No time, he knew. Shifting he raced down the road to the village.
It was purely dark, the moon and stars hidden behind the haze and clouds. He didn’t need them to see, but he could pick out the village only by its silhouette against the snowy surroundings. No one was out this late but he slowed his movement and focused his thoughts and then called on the gift to see the world’s reflection. The silvery glow of that place was beautiful and crystalline and the village’s reflection was made there in ice.
The soft sound he had heard before came again, and he sought it out. It was a little sad song, in the voice of a child. There was no rhyme or reason to the song. It was clearly made up. But toward the end of the song…
“And the rabbit’s taken all the cakes
He’s left none here for me
Or so he thinks but I have hidden
A cake under my hat
The cake is sweet and tasty
But I can’t eat it anymore
My hands are cold and I can’t feel
The cake under my hat…”
The song faded into a sigh, and a little sad sound that came across as a bit of a wail. He knew that wail, in a much more terrible incarnation.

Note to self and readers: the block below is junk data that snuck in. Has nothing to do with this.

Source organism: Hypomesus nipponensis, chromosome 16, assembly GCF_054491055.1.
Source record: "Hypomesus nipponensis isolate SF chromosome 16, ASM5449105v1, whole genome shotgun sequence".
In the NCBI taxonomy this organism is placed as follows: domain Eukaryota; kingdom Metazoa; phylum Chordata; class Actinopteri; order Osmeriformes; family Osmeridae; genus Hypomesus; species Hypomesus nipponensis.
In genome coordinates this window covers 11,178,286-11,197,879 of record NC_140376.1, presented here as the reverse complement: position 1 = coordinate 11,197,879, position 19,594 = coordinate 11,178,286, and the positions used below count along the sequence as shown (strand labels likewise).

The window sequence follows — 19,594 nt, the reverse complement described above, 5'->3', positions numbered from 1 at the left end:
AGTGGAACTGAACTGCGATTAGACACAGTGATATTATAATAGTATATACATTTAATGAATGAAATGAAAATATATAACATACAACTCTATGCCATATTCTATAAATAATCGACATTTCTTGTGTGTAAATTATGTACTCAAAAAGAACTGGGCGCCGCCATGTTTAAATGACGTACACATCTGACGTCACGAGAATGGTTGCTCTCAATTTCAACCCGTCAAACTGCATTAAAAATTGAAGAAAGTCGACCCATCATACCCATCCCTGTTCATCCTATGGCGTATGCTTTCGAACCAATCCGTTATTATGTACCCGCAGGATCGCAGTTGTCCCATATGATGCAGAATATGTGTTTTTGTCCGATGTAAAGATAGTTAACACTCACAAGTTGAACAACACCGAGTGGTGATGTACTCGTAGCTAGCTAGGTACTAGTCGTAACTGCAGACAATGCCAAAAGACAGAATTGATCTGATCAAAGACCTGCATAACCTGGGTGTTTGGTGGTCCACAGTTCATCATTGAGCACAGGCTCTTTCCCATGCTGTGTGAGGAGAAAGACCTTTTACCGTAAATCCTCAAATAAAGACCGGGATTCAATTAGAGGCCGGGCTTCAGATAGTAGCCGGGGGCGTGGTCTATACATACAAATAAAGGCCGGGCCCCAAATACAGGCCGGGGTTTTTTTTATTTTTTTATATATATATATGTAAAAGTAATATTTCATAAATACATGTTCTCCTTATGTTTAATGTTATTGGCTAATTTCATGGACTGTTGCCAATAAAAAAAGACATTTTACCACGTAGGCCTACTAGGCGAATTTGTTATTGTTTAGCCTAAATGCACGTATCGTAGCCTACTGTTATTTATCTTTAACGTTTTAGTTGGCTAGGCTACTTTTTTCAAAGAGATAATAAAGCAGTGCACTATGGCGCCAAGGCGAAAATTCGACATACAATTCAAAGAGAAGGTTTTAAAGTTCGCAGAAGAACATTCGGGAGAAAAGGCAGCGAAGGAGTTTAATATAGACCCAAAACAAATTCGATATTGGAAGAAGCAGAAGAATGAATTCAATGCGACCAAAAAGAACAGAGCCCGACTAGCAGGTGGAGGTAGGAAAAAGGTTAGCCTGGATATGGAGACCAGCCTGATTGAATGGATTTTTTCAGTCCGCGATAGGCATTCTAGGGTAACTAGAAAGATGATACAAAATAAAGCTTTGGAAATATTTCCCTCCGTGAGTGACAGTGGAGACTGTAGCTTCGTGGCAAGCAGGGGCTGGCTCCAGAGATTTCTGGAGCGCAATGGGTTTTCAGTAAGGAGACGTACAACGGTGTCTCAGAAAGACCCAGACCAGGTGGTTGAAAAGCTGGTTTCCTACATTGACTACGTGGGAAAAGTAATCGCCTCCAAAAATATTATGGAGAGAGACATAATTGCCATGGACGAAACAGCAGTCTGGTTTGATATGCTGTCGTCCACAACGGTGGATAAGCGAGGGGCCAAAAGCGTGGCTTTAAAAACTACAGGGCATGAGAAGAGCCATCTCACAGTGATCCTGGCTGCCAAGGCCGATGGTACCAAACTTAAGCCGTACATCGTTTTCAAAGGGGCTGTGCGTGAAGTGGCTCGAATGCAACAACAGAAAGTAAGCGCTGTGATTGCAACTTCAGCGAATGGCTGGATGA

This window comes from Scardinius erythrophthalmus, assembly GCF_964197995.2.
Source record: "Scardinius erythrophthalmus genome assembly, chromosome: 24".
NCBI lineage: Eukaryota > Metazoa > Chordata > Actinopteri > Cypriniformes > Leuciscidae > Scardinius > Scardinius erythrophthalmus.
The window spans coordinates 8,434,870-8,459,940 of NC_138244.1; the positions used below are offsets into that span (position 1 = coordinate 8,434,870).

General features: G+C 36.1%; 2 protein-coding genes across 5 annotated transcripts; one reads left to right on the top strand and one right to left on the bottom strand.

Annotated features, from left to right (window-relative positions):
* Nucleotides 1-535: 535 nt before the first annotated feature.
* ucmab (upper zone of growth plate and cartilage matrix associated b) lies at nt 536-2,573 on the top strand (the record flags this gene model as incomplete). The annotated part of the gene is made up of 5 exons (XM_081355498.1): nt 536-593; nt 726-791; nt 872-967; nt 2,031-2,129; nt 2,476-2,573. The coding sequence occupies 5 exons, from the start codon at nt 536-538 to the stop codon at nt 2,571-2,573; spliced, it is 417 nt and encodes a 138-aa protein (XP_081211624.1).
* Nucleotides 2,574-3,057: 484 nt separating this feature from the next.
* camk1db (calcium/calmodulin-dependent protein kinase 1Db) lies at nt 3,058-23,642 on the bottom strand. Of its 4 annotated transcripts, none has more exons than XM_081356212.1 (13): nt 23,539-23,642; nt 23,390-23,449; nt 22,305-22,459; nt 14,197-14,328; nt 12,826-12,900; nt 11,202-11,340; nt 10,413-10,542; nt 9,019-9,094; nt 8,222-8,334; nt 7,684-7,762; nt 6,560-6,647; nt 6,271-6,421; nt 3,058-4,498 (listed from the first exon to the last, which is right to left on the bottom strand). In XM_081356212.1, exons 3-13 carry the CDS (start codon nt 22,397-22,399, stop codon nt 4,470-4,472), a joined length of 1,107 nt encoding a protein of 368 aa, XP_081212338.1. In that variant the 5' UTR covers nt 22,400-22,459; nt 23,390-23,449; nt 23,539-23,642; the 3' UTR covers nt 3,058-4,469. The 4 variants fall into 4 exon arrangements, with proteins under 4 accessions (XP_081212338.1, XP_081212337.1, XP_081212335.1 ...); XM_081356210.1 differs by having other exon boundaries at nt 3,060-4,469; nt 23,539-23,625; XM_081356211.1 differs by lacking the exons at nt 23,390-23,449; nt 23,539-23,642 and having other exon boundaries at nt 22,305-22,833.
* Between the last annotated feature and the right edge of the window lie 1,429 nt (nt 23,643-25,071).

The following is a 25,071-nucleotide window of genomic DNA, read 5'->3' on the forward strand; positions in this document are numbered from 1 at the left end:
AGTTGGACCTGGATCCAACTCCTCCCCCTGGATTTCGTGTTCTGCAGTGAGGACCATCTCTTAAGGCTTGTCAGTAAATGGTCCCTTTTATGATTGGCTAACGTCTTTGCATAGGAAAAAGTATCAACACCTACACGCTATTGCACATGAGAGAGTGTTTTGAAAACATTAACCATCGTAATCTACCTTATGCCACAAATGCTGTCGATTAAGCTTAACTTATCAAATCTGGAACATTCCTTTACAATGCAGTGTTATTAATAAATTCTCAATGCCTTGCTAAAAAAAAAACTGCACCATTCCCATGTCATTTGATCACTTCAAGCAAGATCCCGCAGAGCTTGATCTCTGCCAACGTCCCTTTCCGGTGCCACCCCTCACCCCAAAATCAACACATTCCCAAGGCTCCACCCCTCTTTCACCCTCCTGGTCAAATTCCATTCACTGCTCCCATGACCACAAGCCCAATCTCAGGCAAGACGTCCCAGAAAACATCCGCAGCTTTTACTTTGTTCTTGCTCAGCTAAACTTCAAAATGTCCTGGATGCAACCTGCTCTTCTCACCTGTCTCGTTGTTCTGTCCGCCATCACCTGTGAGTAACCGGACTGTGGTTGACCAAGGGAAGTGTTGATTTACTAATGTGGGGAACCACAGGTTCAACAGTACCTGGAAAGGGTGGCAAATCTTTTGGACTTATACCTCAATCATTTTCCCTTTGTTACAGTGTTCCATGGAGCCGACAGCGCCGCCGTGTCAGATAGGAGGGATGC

A little glimmer of light came, between two of the houses. A pinpoint of flame that flared, faded, died out. And then again, and again. With careful motions, he closed the distance. When he saw the spirit and it saw him they both stopped and went quiet.
“Oh hello.” It was a sigh, and the spirit that looked like a little girl watched him without any sign or concern.
“Hello,” Stone Path said, and studied the spirit the way he had learned. This was a jaggling, and a strong one. It was a spirit of Cunning, and the spirit’s name… “Oh, of course.” Then with another effort he tried to sense its nature. Corruption oozed around the spirit like the threadbare cloak it wore, sulfuric and strong. “Why do you sit here, spirit, all alone?”
“They brought me here,” she said without hesitation. “They came across land through all of the seasons and in this season especially they carried me. Over and over they spoke of me. And so here I am. In the cold.”